What is RFID you ask? RFID, a distant memory that was to change the world of Retail, is an acronym for Radio Frequency Identification. It is essentially a small (and cheap), tracker that can be added to items allowing for them to be quickly processed and scanned, thus reducing the need for manual counting or number crunching.
Coming in two forms, “passive” or “active”, RFID was seen as a breakthrough to the retail industry.
Instead of having to conduct a time consuming and somewhat unreliable stock check when items entered a warehouse, one scanner would be able to detect every item that was tagged and tell you instantly how many there were.
Likewise, and more exciting, shops would be able to add tags to every item on their shelves and in theory, customers would be able to walk straight out of the store with their full baskets and would simply have their card charged for items taken. This really was the stuff of Science-Fiction.
In the mid to late ought’s there were whispers around the European Union that RFID was to welcome a continent-wide roll out. With this, there was “money in them there hills” for anyone who studied this technology and became an expert in this area.
From here, many colleges and Universities started introducing this to their curriculums. Even I was presented with hours’ worth of slides and lectures on the topic within my Business Intelligence module.
We were on our way to make literally all the money and take the retail industry by storm.
Unfortunately, something happened in the late 2000’s called a Global Recession. Through this, retail hit somewhat of a wall.
Consumers were forced to tighten their spending and priorities changed not only for the customer but the companies as well.
So, as the dust has settled and the market has picked back up a decade later, what has happened to all those students who became experts in the area of RFID? Well, I went the way of Recruitment, and many of my alumni moved their careers toward accountancy and consulting.
Not only has our aspirations toward being millionaires in the RFID world died out, but the RFID technology has also started to become antiquated and a thing of the past.
However, I do believe the teachings on this space can be highly transferable to a company who are looking for innovative ways to curb costs and bring their overheads down.
It is no secret that Dublin is seeing a War on Talent and there is becoming a larger and larger gulf between open positions and the number of people leaving 3rd level education. With that is mind, managers must be open to the idea of creativity when choosing the right candidate for their roles.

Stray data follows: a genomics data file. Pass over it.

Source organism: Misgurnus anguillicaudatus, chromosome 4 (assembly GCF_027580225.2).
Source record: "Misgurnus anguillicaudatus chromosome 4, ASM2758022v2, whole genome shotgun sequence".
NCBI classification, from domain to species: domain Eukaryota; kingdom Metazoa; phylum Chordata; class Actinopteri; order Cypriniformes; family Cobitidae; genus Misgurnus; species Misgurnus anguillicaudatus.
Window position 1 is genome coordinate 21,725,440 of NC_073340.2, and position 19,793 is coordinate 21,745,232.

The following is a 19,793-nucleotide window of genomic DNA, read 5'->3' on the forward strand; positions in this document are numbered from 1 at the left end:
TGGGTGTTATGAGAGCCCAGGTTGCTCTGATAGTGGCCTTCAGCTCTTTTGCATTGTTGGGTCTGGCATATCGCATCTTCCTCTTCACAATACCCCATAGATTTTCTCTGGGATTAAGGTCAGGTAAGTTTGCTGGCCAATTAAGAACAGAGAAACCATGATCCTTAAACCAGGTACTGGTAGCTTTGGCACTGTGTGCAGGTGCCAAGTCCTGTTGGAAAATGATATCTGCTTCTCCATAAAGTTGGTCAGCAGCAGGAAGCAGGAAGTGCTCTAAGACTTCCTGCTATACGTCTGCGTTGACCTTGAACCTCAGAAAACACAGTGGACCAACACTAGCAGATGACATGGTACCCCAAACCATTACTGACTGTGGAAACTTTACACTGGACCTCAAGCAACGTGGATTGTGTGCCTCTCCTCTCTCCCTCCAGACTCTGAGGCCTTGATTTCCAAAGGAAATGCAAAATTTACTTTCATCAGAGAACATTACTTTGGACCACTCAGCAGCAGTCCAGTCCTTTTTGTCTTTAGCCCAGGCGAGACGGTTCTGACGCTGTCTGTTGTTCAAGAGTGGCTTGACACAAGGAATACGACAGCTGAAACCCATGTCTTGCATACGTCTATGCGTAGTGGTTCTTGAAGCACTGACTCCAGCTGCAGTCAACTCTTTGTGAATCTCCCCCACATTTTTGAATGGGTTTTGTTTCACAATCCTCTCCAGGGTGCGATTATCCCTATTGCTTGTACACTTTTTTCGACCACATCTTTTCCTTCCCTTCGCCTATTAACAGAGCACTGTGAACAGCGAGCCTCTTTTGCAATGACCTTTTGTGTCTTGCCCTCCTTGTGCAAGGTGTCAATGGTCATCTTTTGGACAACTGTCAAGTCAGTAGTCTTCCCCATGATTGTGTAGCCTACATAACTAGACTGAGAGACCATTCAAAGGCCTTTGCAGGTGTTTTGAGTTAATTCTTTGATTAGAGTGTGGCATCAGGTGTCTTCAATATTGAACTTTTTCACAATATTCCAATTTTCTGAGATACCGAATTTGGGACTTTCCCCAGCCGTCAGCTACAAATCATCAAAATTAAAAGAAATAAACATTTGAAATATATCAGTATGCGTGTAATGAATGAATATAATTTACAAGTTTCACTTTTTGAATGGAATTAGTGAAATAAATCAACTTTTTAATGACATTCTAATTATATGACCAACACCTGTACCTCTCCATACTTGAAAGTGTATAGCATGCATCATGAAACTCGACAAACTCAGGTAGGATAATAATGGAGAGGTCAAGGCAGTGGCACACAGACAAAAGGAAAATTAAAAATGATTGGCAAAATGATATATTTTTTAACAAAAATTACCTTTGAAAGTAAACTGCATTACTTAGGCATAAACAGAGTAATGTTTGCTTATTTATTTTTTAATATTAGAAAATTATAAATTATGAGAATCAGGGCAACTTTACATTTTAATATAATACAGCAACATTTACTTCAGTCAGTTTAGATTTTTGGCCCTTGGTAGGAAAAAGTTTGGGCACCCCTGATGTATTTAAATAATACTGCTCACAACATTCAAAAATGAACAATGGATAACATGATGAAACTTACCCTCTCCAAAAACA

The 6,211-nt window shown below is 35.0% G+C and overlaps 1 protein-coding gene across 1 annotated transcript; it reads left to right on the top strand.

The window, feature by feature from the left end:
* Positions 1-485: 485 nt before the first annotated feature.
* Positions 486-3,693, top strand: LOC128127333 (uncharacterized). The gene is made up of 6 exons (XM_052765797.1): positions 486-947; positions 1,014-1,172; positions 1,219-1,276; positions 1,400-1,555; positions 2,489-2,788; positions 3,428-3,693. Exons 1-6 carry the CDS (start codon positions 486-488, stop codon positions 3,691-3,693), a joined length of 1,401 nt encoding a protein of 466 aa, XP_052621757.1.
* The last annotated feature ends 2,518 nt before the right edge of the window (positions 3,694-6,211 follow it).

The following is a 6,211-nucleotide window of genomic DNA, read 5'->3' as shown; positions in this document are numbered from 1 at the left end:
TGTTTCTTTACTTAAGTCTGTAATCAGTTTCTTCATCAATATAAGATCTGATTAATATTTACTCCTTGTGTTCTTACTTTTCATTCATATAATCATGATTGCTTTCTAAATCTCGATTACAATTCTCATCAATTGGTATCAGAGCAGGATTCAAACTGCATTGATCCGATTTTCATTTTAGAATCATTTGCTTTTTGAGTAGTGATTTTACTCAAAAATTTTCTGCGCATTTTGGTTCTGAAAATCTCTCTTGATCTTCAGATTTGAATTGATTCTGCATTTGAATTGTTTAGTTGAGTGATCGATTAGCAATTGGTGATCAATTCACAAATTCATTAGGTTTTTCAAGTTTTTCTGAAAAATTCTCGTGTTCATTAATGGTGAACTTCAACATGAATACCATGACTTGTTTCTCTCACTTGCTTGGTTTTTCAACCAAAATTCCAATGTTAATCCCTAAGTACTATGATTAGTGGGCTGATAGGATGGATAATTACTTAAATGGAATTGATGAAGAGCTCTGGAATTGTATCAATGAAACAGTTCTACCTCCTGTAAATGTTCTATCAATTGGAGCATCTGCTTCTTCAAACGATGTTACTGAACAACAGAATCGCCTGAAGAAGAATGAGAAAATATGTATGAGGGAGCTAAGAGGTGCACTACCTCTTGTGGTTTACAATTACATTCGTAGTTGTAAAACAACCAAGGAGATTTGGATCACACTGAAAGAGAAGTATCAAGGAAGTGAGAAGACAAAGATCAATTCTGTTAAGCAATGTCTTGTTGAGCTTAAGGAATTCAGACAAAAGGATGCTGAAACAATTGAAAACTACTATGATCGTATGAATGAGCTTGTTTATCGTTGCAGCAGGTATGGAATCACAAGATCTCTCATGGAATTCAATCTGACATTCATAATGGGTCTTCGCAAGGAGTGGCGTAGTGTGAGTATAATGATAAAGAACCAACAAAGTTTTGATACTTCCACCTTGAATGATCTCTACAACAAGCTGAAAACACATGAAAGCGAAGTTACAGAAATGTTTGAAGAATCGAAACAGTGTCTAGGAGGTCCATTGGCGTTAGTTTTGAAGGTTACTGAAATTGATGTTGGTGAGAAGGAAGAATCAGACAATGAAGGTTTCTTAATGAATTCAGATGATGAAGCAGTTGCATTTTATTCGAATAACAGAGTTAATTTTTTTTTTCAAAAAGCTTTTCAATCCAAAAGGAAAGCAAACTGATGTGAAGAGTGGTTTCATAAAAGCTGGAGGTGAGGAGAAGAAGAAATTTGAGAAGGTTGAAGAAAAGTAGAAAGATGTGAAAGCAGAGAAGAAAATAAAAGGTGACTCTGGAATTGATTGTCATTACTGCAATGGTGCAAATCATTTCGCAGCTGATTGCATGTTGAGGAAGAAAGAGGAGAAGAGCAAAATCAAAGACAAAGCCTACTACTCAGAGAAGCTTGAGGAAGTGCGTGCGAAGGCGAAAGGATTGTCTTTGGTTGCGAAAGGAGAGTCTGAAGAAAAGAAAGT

Not only this, retailers must keep a competitive advantage as they are faced with a changing retail landscape. In the digital age, it has already become more common for customers to buy their goods through a website than off a clothes hanger. Boxes with postage stamps are more prevalent than shopping bags. In order to stay afloat, retailers must start investing again in technology.
This is where “RFID experts” can come into play. In order to gather business requirements, quickly translate this into technical “jargon” and revert to the development team. There needs to be someone who understands the needs of retail companies, their frustrations and the speediness required to stay ahead of their competition.
RFID students know this, they studied this. During a very small period over a decade ago, there was thousands of Irish people who were taught the intricacies of Retail innovation and they were never given the opportunity to utilise this skill.
As formally educated and experienced Technical Business Analysts who are active in the market are getting both rarer and, most importantly, more expensive, retail companies must now look down a variety of avenues to fill their roles. Here is one such solution.
I have begun the process of collating which colleges taught RFID and when. Through this, we can tap into this talent and start winning this war on talent.
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Author: Rob Griffin
Rob has more than 5 years’ experience recruiting in the technical space, with successful stints in both Canada and the UK. Now back in the Big Smoke, Rob has joined the TalentHub team. He works with a portfolio of both ‘bricks and mortar’ and ‘pure-play’ businesses who are looking to increase their productivity through the acquisition of high performing Tech talent.